QUALIFIER stores the original content words in q(0) to retrieve the top Nw documents in the Web search engine (E.g. Google) and then extract the terms in those documents that are highly correlated with the original query terms. That is, for "qi(0)q(0), it extracts the list of nearby non-trivial words, wi, that are in the same sentence or snippet as qi(0). We compute the weights for all terms tikwi as:


where ds(tik/\qi(0)) gives the number of web snippets or sentences that contains tik and qi(0); and ds(tik\/qi(0)) gives the number that contains either tik or qi(0).

Finally, QUALIFIER merges all wi to form Cqfor q(0). It then uses WordNet as a filter to adjust the term weights. The final weight of each term is normalized and the top m terms above the cut-off threshold σ are selected to expand the original query:

q(1)= q(0)+{top m termsÎCq with weights greater than σ}                      (2)

where m is initially set to 20 in our experiments.

The expanded query should contain more known elements of the QA event. If we classify the terms in q(1), they are actually corresponding to one or more of the QA event elements we discussed in Section 2. We explore the use of semantic grouping to structurally utilize the external knowledge extracted from the Web. Given any two distinct terms ti, tj, we compute their:

  • Lexical correlation:
  • Rl(ti, tj) =

    1, if ti and tjÎ same synset;
    0, otherwise.                   (3)
  • Co-occurrence correlation:
  •                      (4)



    where ds() is as defined in Eqn 1 and kj gives the number of other terms in Kq that co-occur with tj. Thus the max{} expression indicates that only those terms whose normalized co-occurrence probability is above 1/kj (or average) will have a positive co-occurrence correlation value.
  • Distance correlation:
  •                      (6)

    where Pos(ti) (or Pos(tj)) denotes the position of term ti (or tj) in a web snippet or sentence. |Pos(ti) - Pos(tj)| gives the term distance.

We then cluster the terms into different semantic groups using a modified version of the algorithm outlined in [4]. We believe that the knowledge embedded in the Web about this QA Event can be modeled and represented by the semantic groups. From the semantic groups derived, we form a structured query by selecting key terms from the semantic groups. The structured query is then passed to the document retrieval and answer selection engines to extract the exact answers from the top returned documents. For example, for the question "What Spanish explorer discovered the Mississippi River?", the semantic groups we obtained after performing the knowledge modeling and clustering are illustrated in Figure 1. The figure clearly shows that we are able to extract different aspects (or elements) of the QA event, such as the time (1541), the name of the river (Mississippi), the name of the explorer (Hernando De Soto), the nationality of the explorer (Spanish or French) and other descriptions(First, River, European). One promising advantage of our approach is that we can answer any factual questions about the elements in this QA event. For instance, "When was Mississippi River discovered?" and "Which river was discovered by Hernando De Soto?" etc.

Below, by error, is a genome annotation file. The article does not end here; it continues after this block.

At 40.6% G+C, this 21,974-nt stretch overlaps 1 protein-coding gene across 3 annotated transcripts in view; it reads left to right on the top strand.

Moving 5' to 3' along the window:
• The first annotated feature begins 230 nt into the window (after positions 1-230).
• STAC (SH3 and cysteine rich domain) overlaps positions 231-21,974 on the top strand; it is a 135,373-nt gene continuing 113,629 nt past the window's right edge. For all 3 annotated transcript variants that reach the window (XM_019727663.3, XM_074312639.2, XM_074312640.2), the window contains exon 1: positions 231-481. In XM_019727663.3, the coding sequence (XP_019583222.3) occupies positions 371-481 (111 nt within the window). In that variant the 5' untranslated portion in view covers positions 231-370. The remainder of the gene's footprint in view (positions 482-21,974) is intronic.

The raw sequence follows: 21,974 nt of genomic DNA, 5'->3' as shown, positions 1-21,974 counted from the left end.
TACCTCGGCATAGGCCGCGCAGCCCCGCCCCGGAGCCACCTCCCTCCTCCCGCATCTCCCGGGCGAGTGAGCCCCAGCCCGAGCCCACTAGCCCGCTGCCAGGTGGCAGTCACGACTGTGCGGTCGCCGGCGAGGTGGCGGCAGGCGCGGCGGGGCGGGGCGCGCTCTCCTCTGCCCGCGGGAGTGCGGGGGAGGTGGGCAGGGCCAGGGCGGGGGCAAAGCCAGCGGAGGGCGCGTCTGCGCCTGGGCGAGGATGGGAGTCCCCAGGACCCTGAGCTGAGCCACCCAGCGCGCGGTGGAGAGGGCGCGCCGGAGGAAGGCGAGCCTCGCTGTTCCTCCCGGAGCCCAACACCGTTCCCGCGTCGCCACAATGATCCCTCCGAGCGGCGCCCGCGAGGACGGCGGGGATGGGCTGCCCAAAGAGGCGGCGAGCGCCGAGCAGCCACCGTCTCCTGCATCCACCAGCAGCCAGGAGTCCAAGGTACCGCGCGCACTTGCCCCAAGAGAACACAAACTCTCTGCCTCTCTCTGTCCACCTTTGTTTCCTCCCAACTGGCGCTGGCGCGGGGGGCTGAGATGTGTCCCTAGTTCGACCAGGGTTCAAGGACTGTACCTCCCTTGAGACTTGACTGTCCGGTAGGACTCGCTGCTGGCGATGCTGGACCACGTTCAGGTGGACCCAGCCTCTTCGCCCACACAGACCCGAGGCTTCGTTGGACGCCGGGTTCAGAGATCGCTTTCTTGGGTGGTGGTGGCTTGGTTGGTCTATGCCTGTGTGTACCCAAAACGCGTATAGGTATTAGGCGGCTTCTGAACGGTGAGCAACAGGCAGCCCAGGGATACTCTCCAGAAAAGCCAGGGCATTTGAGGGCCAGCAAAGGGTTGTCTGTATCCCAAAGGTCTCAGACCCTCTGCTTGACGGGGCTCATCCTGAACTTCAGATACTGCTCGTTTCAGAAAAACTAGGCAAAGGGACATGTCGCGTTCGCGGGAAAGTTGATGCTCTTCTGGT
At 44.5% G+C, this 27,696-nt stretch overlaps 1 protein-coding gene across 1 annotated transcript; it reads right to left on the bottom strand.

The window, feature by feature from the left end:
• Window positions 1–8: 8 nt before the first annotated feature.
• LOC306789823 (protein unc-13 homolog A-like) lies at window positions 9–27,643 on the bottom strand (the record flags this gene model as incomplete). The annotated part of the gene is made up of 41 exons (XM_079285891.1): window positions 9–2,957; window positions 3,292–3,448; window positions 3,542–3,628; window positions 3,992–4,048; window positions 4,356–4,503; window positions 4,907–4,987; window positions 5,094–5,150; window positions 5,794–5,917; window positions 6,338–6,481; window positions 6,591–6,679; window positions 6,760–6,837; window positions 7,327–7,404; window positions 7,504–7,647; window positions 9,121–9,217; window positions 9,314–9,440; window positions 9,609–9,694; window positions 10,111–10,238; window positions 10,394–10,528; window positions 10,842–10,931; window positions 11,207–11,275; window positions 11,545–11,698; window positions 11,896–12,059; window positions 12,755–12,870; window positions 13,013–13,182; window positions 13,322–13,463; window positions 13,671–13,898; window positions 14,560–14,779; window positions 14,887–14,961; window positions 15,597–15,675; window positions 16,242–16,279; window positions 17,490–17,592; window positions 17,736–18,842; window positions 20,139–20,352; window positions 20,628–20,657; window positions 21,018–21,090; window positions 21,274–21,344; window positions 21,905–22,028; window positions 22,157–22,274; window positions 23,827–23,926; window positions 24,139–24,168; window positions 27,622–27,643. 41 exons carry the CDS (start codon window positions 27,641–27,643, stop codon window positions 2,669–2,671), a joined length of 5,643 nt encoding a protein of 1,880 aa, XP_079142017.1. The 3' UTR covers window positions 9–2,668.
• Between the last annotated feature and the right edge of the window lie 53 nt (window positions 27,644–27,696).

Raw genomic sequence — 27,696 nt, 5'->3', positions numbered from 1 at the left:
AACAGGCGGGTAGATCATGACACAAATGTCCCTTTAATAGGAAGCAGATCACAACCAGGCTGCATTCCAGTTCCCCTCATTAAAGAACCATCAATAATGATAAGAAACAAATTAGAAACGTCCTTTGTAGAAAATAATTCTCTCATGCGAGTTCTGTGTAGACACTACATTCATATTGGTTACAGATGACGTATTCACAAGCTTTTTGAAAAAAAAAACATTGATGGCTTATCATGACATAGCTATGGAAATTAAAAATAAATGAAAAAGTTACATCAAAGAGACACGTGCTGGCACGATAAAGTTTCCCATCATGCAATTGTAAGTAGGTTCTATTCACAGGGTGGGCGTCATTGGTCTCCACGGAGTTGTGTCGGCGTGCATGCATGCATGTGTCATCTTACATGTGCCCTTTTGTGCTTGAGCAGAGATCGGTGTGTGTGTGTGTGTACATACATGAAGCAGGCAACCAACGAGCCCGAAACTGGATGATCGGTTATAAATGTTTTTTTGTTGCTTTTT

Figure 1: Example for Structured Query Formulation


4.1 TREC-11 Evaluation

For the NIST human assessment on the 500 questions of TREC-11 QA track. QUALIFIER answers 290 questions correctly with confidence weighted score of 0.610, which places us as one of the top three performing systems. Table 2 gives the statistics of our system and Table 3 compares the performance between our system and other Web-based QA systems in TREC-11 [7].

Table 2: Performance over TREC-11 500 Questions

# right




# unsupported


Confidence-weight score


# inexact


Precision of recognizing NIL


# wrong


Recall of recognizing NIL


Table 3: Comparison with other Web-based QA systems in TREC-11



Confidence-weighted score

nsirgn (Radev et al, U. Michigan)



aranea02a (Lin et al, MIT)



uwmtB3  (Clarke et al , U. Waterloo)



pris2002  (QUALIFIER)



4.2 Effects of Web Search Strategies